Lady Gaga’s new album Joanne can make you miss the days of meat dresses, eccentric wigs and glittered faces. The days of eight-inch heels, outrageous stage setups and ridiculous costumes seem to be gone completely. Even the album cover shows Gaga wearing a simple hat with minimal makeup, nothing like The Fame Monster’s cover in which she dons a white wig, thick eyeliner and shiny black leather. However, the raw, almost untouched music, a far cry from the over-synthesized hits of the past, illustrates who Gaga is now. It sheds light on the extreme transformation Gaga is undergoing to become a more honest and real performer. Joanne demonstrates her inner struggles and her attempt to reinvent her name and move away from her infamous old personality.
The least successful aspect of the album is Gaga’s attempt to cross over into country. In songs like “John Wayne,” the guitar seems out of place when paired with the voice associated with songs like “Bad Romance.” Her theatrical and played-up voice in “A-YO” seems like it would fit in perfectly on Broadway with synchronized backup dancers and twirling props. Gaga always attempted to push the envelope, to portray a larger-than-life personality. Toning down the energy of her music in Joanne makes this drama feel out of place with her new persona.
On a more positive note, Gaga draws listeners in with her more melodramatic tracks. These songs feel more personal and expose Gaga’s true inner dialogue. In songs like “Angel Down” and “Joanne,” listeners can hear the true Gaga that her over-the-top public displays previously hid. The deep, heavy voice is a welcome change of pace throughout the album.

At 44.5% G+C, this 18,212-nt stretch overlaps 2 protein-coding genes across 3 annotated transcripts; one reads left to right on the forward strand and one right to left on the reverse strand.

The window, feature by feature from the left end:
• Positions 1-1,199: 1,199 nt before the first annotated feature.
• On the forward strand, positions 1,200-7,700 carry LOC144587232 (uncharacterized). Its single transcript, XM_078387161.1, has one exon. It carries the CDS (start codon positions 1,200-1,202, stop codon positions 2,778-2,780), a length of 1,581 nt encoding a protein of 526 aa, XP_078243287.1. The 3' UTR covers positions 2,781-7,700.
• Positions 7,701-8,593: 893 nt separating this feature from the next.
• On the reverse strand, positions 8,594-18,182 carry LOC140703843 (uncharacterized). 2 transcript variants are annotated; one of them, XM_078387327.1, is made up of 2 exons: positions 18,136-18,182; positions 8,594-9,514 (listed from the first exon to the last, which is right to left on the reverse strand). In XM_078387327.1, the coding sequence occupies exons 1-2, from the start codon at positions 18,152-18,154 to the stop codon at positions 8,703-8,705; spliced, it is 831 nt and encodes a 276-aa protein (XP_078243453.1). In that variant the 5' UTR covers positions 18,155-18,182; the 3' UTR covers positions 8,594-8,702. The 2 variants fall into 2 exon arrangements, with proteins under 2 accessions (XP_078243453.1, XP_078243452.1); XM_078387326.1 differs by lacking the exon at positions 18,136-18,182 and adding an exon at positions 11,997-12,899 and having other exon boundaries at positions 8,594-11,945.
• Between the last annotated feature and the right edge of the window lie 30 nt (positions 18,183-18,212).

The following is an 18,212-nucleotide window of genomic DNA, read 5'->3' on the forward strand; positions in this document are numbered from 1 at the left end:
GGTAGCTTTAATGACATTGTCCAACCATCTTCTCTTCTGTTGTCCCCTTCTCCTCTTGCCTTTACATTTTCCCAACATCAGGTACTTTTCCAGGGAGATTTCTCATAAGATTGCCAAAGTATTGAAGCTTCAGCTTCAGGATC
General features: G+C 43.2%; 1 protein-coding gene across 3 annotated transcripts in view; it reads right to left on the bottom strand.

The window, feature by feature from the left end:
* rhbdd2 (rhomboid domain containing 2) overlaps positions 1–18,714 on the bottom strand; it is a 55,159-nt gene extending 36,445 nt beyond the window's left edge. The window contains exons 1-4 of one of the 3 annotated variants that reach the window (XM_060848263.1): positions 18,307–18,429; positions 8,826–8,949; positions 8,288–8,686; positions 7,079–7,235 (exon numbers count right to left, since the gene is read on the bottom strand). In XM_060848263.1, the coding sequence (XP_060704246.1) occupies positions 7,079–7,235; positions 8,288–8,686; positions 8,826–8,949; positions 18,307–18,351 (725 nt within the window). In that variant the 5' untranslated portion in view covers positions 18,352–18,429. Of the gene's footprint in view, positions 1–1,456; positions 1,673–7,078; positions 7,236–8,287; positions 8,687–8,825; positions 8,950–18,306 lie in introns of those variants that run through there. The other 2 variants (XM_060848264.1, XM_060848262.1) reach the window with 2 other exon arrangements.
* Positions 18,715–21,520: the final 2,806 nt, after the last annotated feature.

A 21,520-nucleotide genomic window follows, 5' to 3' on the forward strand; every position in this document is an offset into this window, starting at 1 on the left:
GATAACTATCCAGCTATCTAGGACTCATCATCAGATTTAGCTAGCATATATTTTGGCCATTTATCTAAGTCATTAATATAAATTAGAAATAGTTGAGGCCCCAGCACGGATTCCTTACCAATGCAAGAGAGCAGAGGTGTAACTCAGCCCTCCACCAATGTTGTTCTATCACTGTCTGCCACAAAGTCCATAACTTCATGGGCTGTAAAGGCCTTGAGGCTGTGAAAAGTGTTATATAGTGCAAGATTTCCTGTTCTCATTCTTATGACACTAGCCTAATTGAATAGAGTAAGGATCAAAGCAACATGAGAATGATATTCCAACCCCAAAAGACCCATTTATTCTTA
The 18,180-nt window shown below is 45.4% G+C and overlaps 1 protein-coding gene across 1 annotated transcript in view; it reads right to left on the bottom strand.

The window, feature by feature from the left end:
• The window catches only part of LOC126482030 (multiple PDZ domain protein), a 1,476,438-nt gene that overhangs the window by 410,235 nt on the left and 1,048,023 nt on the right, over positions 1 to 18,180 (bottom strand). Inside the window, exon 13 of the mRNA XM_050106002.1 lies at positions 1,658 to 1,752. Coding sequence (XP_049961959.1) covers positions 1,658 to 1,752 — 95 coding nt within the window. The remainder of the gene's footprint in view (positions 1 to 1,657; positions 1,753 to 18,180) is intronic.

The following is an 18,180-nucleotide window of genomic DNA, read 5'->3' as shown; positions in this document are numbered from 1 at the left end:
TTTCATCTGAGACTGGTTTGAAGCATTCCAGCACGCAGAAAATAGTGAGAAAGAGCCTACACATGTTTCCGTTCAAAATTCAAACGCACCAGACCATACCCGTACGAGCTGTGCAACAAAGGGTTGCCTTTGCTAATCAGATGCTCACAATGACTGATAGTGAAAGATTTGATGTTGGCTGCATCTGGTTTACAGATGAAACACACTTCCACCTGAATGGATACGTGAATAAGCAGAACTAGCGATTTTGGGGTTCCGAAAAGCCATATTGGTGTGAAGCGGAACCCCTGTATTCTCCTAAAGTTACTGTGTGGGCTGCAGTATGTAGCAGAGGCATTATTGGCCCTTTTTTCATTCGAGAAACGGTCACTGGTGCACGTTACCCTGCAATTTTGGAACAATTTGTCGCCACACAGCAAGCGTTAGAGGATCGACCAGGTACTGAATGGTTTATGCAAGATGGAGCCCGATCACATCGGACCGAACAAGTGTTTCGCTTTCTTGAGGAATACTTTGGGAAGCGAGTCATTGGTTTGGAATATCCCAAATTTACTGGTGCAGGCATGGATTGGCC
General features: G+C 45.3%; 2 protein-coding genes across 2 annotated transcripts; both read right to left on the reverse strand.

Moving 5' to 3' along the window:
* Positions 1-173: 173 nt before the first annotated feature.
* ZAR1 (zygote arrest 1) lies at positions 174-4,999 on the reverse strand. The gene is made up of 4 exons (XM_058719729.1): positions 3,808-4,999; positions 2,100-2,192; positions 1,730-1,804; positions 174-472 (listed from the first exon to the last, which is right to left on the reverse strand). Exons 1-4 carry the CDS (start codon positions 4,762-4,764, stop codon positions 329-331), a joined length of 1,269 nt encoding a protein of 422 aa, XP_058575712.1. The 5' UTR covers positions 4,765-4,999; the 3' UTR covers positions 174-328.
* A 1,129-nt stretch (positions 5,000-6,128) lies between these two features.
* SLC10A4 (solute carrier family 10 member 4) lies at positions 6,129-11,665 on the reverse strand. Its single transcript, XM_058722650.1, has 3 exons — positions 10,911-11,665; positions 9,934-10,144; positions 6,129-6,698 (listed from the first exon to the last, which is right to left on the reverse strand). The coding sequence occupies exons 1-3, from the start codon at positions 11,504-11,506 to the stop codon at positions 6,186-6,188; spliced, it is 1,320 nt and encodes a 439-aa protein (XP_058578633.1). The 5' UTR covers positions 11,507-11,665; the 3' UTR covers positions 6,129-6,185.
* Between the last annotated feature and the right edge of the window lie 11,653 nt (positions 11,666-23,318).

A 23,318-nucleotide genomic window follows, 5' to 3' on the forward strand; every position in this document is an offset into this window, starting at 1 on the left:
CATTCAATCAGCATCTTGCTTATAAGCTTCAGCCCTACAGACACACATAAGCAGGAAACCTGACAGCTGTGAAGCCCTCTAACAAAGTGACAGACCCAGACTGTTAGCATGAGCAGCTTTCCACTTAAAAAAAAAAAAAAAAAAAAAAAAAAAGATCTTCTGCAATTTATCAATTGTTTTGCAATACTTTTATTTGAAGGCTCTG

Gaga tried rock early in her career with the song “You and I” and absolutely nailed it. Imperfections in her voice help Gaga fit into the rock and roll genere despite her pop image. The genuineness of “You and I” was probably some of her best work prior to this album, which diverged from the typical over-the-top pop music that made her famous. If Gaga had used “You and I” as inspiration for her new album, it would have been an instant hit. While certain songs on the album do show signs of this inner rocker, the country overtone completely overshadows this side of Gaga.
It’s difficult for fans who were infatuated by Gaga’s old personality to appreciate this new image. I loved the outlandish displays of weirdness that helped define her in modern music. She was so different from everyone else that populated the covers of magazines and the charts.
I liked Lady Gaga because she was different and strange and because she challenged what society allowed and because she wasn’t afraid of what others thought. This new album seems to let us in to the more intimate and shy side of Gaga that is more vulnerable and personal. Lyrics like “Come to mama / Tell me who hurt ya” in “Come to Mama” reveal the understanding and more empathetic side of Gaga.
In many ways, Joanne is Gaga’s mode of communicating and showing the world that she is more than a ridiculous, crazy performer. She opens up about family, love and inner struggles that are difficult to see through all the costumes, wigs and glitter. Overall, this album accomplishes its purpose of showing another side of Gaga; however, it does so in a way that differs from expectations a little too much.